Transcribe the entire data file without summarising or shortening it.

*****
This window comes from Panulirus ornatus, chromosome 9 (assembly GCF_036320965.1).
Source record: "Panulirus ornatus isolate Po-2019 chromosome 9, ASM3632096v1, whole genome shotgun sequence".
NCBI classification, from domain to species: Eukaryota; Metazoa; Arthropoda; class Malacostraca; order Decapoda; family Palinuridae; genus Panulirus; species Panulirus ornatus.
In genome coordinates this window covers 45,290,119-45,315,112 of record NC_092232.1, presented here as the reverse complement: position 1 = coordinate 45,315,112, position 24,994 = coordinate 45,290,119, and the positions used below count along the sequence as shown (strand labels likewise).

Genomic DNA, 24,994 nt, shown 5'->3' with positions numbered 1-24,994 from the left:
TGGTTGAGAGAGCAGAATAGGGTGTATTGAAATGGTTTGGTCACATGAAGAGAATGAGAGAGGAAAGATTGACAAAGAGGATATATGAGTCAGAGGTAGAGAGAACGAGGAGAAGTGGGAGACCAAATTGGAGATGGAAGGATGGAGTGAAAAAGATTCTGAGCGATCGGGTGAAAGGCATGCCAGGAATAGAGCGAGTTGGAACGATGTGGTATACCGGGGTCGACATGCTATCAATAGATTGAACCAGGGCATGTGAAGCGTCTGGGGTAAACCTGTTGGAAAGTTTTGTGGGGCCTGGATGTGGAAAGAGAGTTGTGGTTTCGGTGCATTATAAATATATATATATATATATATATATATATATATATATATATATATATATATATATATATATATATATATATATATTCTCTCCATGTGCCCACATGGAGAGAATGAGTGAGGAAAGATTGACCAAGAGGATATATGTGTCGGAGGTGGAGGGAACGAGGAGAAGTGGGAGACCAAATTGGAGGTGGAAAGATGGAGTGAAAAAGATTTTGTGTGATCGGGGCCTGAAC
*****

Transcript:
This window comes from Panulirus ornatus, chromosome 9 (assembly GCF_036320965.1).
Source record: "Panulirus ornatus isolate Po-2019 chromosome 9, ASM3632096v1, whole genome shotgun sequence".
NCBI classification, from domain to species: Eukaryota; Metazoa; Arthropoda; class Malacostraca; order Decapoda; family Palinuridae; genus Panulirus; species Panulirus ornatus.
In genome coordinates this window covers 45,290,119-45,315,112 of record NC_092232.1, presented here as the reverse complement: position 1 = coordinate 45,315,112, position 24,994 = coordinate 45,290,119, and the positions used below count along the sequence as shown (strand labels likewise).

Genomic DNA, 24,994 nt, shown 5'->3' with positions numbered 1-24,994 from the left:
TGGTTGAGAGAGCAGAATAGGGTGTATTGAAATGGTTTGGTCACATGAAGAGAATGAGAGAGGAAAGATTGACAAAGAGGATATATGAGTCAGAGGTAGAGAGAACGAGGAGAAGTGGGAGACCAAATTGGAGATGGAAGGATGGAGTGAAAAAGATTCTGAGCGATCGGGTGAAAGGCATGCCAGGAATAGAGCGAGTTGGAACGATGTGGTATACCGGGGTCGACATGCTATCAATAGATTGAACCAGGGCATGTGAAGCGTCTGGGGTAAACCTGTTGGAAAGTTTTGTGGGGCCTGGATGTGGAAAGAGAGTTGTGGTTTCGGTGCATTATAAATATATATATATATATATATATATATATATATATATATATATATATATATATATATATATATATATATATATATTCTCTCCATGTGCCCACATGGAGAGAATGAGTGAGGAAAGATTGACCAAGAGGATATATGTGTCGGAGGTGGAGGGAACGAGGAGAAGTGGGAGACCAAATTGGAGGTGGAAAGATGGAGTGAAAAAGATTTTGTGTGATCGGGGCCTGAAC